Reaction mixed after McVeigh execution

Ruth Hitchcock

Closure came to the Oklahoma City bombing case at 7:14 a.m. Monday when Timothy McVeigh was declared dead in Terra Haute, Ind.

Six years ago, 168 people died when McVeigh bombed the Oklahoma City Federal Building.

A crowd of 232 survivors and victims’ relatives viewed his execution on closed-circuit television in Oklahoma City while others chose to acknowledge McVeigh’s execution at the bombing site memorial.

Rep. Barbara Finch, R-Ames, had a mixed reaction to the execution.

“For such a heinous crime, I understand the reason for the death penalty,” Finch said. “[McVeigh] had no compassion.”

She said while Iowa does not use capital punishment, Iowa’s representatives can’t second-guess what other states or the federal government have decided about this punishment.

Rev. Terry Rasmussen of St. Cecilia Church is opposed to the death penalty.

“It’s just adding one more death to deaths that have already taken place,” he said. “It’s considered barbaric by most countries.”

Rasmussen said another reason that he is against capital punishment is because innocent people have been executed.

He said more minorities are on death row, possibly indicating a lack of justice.

Rasmussen said the Bible clearly states that the death penalty is wrong in the Ten Commandments found in Deuteronomy.

“Thee shall not kill,” he quoted from the Bible.

“Forgiveness has got to be the way to go, no matter how much we’ve been hurt or how much pain has been caused,” he said.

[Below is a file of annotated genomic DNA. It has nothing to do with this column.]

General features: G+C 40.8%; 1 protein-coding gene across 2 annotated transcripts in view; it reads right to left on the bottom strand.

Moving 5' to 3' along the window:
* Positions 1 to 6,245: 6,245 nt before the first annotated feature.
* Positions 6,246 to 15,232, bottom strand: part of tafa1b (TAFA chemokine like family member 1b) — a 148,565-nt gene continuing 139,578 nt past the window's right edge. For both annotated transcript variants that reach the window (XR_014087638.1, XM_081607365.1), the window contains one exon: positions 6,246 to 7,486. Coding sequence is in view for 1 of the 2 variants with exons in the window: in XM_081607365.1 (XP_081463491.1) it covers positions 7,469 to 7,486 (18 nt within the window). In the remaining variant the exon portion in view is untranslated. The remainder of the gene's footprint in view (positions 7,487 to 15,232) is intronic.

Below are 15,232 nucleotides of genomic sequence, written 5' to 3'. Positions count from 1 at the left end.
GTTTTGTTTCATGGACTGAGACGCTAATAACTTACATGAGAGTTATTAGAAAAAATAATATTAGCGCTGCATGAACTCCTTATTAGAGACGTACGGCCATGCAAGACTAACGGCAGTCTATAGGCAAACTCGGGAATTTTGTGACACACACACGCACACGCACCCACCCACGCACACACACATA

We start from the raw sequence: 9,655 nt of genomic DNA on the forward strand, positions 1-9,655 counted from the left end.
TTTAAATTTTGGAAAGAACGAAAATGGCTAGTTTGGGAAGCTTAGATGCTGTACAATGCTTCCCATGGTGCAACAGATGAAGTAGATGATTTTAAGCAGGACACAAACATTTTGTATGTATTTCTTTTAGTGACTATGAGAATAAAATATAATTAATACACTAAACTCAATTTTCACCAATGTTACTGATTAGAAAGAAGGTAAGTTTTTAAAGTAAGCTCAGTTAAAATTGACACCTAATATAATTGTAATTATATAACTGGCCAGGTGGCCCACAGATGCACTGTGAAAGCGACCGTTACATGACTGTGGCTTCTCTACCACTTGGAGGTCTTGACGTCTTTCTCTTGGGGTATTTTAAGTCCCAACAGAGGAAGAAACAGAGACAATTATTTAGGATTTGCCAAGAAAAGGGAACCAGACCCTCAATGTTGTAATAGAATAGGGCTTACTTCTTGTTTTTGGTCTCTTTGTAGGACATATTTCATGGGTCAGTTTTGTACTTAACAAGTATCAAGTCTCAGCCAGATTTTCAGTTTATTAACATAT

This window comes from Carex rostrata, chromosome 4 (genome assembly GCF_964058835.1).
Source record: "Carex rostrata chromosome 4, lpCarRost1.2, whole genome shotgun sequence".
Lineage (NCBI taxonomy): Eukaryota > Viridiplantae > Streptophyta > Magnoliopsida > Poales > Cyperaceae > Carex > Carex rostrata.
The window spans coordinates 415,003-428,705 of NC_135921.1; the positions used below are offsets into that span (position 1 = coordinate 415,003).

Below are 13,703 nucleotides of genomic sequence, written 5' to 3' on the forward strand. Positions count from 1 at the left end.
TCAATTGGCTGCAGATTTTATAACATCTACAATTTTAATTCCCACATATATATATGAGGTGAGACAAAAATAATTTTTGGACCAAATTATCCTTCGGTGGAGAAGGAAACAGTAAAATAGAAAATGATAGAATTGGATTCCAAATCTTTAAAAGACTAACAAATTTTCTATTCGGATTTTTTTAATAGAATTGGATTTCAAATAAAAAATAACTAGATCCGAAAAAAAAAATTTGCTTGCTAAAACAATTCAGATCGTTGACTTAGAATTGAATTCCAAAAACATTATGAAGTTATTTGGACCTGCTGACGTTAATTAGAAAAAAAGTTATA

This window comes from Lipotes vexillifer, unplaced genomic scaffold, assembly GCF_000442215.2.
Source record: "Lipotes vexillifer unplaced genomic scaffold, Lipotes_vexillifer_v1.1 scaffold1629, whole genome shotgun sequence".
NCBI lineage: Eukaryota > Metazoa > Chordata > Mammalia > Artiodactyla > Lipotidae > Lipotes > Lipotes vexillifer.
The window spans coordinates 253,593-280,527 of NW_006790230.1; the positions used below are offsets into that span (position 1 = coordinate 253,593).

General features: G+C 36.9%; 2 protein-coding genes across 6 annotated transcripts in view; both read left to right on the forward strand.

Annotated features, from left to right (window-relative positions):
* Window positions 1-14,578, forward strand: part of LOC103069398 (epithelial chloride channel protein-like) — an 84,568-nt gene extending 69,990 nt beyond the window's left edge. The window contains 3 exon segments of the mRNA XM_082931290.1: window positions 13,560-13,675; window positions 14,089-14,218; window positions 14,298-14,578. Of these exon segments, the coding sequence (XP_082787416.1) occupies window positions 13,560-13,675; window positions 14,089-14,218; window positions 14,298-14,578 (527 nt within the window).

He said while an execution may be a relief for some survivors and victims’ loved ones, others are only more upset by use of the death penalty.

Finch agreed that this execution will help some, but hurt others.

“My prayers go out to his parents,” Finch said.

Dick Haws, associate professor of journalism, said McVeigh was the first federal prisoner to be executed since 1963.

Haws is writing a book about the history of the death penalty in Iowa.

He said the last federal execution was carried out at the state penitentiary in Fort Madison when Victor Feguer was hung for kidnapping and murdering a Dubuque physician.

Haws said there are several reasons why the federal government uses capital punishment.

“They see it as retribution… as a guarantee that this person will never commit a heinous act again,” he said.

He said few statistics support the idea that the death penalty prevents murder; murder rates are higher in states with the death penalty.

“I don’t think the government should be in the business of killing human beings,” Haws said. “I see the government committing the same kind of act that the criminal committed.”